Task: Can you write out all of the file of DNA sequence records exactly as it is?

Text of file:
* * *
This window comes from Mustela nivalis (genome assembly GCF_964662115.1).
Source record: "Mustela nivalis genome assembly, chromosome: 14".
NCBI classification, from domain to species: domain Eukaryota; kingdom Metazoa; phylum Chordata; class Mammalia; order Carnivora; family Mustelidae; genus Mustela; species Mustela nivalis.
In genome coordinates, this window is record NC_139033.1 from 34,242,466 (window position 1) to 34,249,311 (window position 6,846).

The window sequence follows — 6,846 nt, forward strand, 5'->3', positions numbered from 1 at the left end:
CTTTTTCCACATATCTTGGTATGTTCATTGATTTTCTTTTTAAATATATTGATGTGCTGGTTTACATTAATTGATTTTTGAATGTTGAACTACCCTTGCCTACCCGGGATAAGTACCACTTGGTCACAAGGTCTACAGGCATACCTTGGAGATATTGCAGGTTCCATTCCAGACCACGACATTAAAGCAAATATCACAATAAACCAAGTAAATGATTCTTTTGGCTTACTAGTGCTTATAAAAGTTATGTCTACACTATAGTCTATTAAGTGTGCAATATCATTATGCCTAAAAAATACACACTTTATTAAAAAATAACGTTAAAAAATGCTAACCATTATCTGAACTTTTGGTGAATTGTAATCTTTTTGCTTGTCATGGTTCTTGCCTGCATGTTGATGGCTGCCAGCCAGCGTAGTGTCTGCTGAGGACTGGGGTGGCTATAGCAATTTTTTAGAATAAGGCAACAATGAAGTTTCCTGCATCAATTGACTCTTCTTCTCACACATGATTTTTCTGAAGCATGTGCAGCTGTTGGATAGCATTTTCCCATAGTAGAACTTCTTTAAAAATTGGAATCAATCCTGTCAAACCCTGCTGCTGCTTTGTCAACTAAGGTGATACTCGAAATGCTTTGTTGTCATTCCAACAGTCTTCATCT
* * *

This window comes from Mustela nivalis (genome assembly GCF_964662115.1).
Source record: "Mustela nivalis genome assembly, chromosome: 14".
NCBI classification, from domain to species: domain Eukaryota; kingdom Metazoa; phylum Chordata; class Mammalia; order Carnivora; family Mustelidae; genus Mustela; species Mustela nivalis.
In genome coordinates, this window is record NC_139033.1 from 34,242,466 (window position 1) to 34,249,311 (window position 6,846).

The window sequence follows — 6,846 nt, forward strand, 5'->3', positions numbered from 1 at the left end:
CTTTTTCCACATATCTTGGTATGTTCATTGATTTTCTTTTTAAATATATTGATGTGCTGGTTTACATTAATTGATTTTTGAATGTTGAACTACCCTTGCCTACCCGGGATAAGTACCACTTGGTCACAAGGTCTACAGGCATACCTTGGAGATATTGCAGGTTCCATTCCAGACCACGACATTAAAGCAAATATCACAATAAACCAAGTAAATGATTCTTTTGGCTTACTAGTGCTTATAAAAGTTATGTCTACACTATAGTCTATTAAGTGTGCAATATCATTATGCCTAAAAAATACACACTTTATTAAAAAATAACGTTAAAAAATGCTAACCATTATCTGAACTTTTGGTGAATTGTAATCTTTTTGCTTGTCATGGTTCTTGCCTGCATGTTGATGGCTGCCAGCCAGCGTAGTGTCTGCTGAGGACTGGGGTGGCTATAGCAATTTTTTAGAATAAGGCAACAATGAAGTTTCCTGCATCAATTGACTCTTCTTCTCACACATGATTTTTCTGAAGCATGTGCAGCTGTTGGATAGCATTTTCCCATAGTAGAACTTCTTTAAAAATTGGAATCAATCCTGTCAAACCCTGCTGCTGCTTTGTCAACTAAGGTGATACTCGAAATGCTTTGTTGTCATTCCAACAGTCTTCATCT